Campbell SM 716XT storage module and periodi-
cally downloaded to a portable computer for
analysis and graphical display.
ANALYSIS AND INTERPRETATION
Subsurface geology and
We defined the subsurface geology and perma-
frost distribution using GPR data from multiple
transects for which we obtained ground truth
using borehole logs from sites on each transect.
These data were augmented by landform analy-
ses using historical (1949) and recent (1993) aerial
photography of the site. Our interpretations of
the subsurface geology from borehole and GPR
data were thus linked to the surface morphology,
so that the spatial distribution of permafrost and
aquifers could be defined.
GPR profiles of the landfill were generally
unable to reveal the nature of the subsurface,
tennas. The signals were extremely attenuated,
penetrating to only 1 to 2 m depth. This probably
resulted because fine-grained coal ash from the
Fort Wainwright power plant is buried in the land-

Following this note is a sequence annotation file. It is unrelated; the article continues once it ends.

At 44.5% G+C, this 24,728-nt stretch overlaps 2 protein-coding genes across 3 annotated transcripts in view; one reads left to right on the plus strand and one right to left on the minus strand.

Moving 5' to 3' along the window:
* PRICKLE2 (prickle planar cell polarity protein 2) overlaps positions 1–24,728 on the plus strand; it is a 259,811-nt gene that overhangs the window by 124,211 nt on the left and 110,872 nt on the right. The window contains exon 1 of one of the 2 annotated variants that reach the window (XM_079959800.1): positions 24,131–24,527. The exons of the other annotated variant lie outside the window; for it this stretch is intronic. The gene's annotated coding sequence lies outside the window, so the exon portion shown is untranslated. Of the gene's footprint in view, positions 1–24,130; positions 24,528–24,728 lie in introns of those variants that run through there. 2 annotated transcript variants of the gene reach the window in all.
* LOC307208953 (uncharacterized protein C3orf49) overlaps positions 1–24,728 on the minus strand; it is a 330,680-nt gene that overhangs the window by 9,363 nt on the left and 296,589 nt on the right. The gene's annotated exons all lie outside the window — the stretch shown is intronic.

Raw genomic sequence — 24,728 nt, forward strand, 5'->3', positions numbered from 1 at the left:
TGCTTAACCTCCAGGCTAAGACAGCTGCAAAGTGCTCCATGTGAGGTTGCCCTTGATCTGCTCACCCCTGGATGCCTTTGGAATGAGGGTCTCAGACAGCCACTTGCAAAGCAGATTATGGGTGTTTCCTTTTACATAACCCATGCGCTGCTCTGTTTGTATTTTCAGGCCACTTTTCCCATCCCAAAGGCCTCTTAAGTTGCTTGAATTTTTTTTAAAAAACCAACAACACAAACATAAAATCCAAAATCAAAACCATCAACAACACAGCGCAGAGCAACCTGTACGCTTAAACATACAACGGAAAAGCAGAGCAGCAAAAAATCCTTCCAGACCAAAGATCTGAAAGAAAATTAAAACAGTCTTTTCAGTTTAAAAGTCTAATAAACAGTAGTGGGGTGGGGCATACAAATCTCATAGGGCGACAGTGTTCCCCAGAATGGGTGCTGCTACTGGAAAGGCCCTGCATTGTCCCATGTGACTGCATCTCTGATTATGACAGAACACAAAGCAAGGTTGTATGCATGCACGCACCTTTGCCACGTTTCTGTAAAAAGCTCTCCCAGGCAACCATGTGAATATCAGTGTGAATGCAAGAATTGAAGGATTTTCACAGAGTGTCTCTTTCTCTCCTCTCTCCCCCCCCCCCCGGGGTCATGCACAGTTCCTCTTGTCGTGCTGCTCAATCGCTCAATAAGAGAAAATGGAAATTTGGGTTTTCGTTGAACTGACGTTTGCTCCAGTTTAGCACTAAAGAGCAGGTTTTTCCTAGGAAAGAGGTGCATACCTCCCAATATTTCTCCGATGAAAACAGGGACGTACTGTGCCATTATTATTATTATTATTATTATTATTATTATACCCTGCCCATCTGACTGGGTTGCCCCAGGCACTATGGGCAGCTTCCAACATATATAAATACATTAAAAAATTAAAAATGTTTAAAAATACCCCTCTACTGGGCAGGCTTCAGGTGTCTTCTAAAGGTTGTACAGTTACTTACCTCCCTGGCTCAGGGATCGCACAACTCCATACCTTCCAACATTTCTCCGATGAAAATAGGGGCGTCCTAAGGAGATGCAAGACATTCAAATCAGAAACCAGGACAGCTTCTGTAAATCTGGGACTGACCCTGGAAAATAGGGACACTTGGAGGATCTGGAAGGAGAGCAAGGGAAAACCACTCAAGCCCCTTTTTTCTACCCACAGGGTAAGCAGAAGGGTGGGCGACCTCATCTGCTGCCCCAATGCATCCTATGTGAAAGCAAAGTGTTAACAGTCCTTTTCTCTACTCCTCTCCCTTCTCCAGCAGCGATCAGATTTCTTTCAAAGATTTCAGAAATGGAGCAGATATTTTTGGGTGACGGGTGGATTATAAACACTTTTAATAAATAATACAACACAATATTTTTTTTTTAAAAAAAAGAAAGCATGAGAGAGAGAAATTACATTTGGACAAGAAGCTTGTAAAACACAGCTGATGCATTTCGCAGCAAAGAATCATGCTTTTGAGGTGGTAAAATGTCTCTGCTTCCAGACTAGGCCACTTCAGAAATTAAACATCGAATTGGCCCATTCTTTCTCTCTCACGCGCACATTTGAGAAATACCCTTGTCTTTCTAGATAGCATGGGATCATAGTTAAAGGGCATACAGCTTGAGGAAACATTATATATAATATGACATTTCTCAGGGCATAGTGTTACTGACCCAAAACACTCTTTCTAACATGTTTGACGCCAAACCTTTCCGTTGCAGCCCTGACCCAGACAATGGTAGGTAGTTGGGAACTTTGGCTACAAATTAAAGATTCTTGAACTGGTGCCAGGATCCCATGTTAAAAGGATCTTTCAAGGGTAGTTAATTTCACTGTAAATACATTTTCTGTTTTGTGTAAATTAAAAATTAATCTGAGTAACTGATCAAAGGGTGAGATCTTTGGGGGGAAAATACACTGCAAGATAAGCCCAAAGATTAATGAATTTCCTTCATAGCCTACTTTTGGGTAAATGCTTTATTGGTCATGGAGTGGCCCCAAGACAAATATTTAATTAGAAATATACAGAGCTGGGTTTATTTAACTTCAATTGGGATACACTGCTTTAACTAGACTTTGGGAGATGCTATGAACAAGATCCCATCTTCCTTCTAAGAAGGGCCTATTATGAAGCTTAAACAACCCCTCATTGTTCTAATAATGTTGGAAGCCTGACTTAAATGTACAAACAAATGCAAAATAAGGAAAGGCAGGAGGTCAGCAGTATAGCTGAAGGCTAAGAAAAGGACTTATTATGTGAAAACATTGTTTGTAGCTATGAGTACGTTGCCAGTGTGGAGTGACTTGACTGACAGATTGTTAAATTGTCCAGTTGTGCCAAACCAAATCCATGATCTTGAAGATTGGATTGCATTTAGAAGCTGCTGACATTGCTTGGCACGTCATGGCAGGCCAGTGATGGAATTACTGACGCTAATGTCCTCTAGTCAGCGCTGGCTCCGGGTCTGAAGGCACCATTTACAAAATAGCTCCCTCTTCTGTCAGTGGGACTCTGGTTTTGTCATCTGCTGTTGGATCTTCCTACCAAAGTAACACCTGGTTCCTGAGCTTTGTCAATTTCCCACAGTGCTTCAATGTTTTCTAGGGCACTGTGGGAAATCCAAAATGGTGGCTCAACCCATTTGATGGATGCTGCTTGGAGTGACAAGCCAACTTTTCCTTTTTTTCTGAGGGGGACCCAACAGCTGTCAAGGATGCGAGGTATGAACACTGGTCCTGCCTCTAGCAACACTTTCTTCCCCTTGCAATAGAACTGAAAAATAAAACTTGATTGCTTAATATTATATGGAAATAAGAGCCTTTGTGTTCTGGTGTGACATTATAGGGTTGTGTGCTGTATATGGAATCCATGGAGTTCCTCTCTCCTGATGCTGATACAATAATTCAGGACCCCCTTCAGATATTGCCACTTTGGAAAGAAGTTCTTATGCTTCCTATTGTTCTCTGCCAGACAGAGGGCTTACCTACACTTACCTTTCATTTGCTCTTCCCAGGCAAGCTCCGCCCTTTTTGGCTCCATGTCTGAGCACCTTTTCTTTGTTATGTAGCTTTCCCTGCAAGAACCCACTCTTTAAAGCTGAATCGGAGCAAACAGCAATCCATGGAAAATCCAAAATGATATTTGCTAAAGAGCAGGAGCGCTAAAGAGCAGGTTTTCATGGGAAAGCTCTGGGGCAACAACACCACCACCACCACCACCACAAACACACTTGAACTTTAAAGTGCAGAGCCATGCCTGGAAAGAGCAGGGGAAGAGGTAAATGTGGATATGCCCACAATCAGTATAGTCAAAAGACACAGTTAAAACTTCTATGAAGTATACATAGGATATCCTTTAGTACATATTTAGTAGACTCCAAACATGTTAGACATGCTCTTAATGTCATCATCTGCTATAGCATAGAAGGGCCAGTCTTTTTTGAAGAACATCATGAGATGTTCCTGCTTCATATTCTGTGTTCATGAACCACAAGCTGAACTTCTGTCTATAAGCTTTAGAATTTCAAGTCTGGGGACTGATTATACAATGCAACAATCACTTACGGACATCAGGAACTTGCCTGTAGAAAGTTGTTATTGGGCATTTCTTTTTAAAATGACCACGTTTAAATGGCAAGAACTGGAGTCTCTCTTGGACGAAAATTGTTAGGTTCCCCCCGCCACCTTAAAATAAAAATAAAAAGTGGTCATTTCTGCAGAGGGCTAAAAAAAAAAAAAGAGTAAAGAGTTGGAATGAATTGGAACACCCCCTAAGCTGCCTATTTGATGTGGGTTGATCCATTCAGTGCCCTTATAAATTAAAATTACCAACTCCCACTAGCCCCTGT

Therefore, we investigated the area surround-
ing the landfill, so that stratigraphic and ground
water data could be extrapolated to evaluate the
state of the materials below it. The 1949 aerial
photograph of the site (Fig. 4), taken before the
b. Control unit with Campbell CR10a datalogger
landfill was built, shows a surface similar to the
installed at field site.
surrounding terrain beneath it. Assuming that the
stratigraphy is similar to that of the surrounding
area, we can infer the subsurface conditions be-
neath the landfill.
ment area result mainly from changes in material
type, such as from coarse to fine-grained deposits
or from sedimentary units to bedrock, and from
changes in water or ice content (Arcone et al., in
press). Abrupt changes in the time delay of reflec-
tions in frozen sediments may indicate strati-
graphic changes in grain size or the unfrozen
water content. There is generally little attenua-
tion where permafrost is very close to the surface.
In this case, the signal can penetrate deep into the
permafrost, to greater than 80 m below the ground
c. Typical field installation with solar panels and
surface. In contrast, signals are strongly attenu-
12-V battery for power at remote site.
ated in thawed or perennially unfrozen sediments.
Figure 9. Automated ground water flow system.
The 50-MHz profiles described here were